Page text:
New York: Contradicting scientists who claimed that wild hens were first domesticated in the Indus Valley in what is now western India and Pakistan, a team of international scientists has credited the Chinese for introducing the practice.
The researchers obtained DNA sequences from 10,000 years old chicken fossils originating from northern China, and found these sequences were several thousand years older than any other ancient chicken DNA sequence reported previously.
Our results suggest that the oldest archaeological chicken bones recovered so far are from the ancestors of domestic hens, the study authors said.
Prior to this study, the oldest chicken DNA sequences came from birds that lived around 4,000 years ago, the Smithsonian magazine reported.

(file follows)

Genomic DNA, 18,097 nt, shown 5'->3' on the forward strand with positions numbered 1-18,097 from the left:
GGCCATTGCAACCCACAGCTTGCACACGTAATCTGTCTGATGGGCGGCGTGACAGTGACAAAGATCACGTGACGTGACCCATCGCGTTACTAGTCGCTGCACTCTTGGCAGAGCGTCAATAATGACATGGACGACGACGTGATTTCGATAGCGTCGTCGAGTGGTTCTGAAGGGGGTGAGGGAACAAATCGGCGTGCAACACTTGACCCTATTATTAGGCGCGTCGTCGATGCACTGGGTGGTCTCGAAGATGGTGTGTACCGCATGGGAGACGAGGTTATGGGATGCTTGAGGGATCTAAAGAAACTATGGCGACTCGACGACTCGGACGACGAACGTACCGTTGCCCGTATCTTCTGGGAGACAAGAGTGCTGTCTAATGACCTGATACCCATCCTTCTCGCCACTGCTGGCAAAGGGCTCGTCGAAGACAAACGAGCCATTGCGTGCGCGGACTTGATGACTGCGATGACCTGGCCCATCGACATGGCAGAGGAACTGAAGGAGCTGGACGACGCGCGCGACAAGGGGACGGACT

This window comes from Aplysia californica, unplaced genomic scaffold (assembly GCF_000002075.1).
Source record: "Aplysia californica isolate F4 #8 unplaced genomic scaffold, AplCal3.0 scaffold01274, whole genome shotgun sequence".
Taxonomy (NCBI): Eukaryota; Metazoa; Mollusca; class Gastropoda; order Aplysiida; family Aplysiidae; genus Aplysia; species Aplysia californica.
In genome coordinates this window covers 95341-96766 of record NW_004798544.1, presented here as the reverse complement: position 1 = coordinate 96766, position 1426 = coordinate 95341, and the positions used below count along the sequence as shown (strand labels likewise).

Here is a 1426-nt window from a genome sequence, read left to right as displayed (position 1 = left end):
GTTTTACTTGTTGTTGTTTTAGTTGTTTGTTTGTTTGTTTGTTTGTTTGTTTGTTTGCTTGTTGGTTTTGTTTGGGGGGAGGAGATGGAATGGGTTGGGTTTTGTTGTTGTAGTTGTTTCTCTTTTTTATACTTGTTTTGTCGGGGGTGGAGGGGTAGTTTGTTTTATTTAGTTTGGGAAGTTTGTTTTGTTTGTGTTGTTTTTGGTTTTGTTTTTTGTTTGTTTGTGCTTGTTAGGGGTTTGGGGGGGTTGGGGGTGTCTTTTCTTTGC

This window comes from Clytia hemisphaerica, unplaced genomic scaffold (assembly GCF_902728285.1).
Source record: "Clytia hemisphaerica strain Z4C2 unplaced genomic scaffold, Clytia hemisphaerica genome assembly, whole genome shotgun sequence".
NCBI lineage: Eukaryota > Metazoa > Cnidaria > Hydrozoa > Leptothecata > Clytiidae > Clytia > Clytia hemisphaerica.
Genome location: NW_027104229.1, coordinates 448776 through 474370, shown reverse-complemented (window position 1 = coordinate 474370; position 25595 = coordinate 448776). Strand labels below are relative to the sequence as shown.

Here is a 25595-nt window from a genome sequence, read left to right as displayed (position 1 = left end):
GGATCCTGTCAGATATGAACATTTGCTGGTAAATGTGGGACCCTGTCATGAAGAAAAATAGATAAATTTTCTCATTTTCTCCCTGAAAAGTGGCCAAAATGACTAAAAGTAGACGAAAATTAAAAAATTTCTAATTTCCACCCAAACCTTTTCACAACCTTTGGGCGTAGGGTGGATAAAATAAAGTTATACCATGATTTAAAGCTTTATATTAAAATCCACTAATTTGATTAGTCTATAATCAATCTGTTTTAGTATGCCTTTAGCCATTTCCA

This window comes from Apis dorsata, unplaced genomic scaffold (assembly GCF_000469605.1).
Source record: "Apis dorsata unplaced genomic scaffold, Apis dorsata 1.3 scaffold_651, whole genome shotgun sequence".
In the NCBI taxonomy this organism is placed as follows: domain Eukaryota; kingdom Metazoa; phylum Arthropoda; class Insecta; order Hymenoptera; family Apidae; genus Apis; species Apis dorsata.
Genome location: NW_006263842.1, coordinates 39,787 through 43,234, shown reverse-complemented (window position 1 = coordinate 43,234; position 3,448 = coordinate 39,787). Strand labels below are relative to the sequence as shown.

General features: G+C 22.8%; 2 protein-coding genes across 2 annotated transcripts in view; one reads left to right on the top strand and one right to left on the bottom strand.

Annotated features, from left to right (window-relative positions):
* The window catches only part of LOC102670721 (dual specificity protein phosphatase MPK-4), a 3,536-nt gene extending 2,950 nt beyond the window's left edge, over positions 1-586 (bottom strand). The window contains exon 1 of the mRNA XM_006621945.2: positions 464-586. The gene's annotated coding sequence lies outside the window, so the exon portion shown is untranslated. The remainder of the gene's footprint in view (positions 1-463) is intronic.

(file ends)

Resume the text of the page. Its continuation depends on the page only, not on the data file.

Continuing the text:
"Our analyses also suggest that northern China represents one region where the earliest chicken domestication took place, possibly dating as early as 10,000 years BP (Before Present)," said Xingbo Zhao, co-author of the new study from the China Agricultural University in Beijing.
The researchers examined 39 bird bones recovered from three archaeological sites along the Yellow river in northern China and one site in eastern China.
The study found that the bones, including the oldest from the Nanzhuangtou site, are derived from the genus Gallus, the same as modern-day domesticated chickens.
"Our results suggest that these early domesticated chickens contributed to the gene pool of modern chicken populations," the authors said.
The findings appeared in the journal Proceedings of the National Academy of Sciences.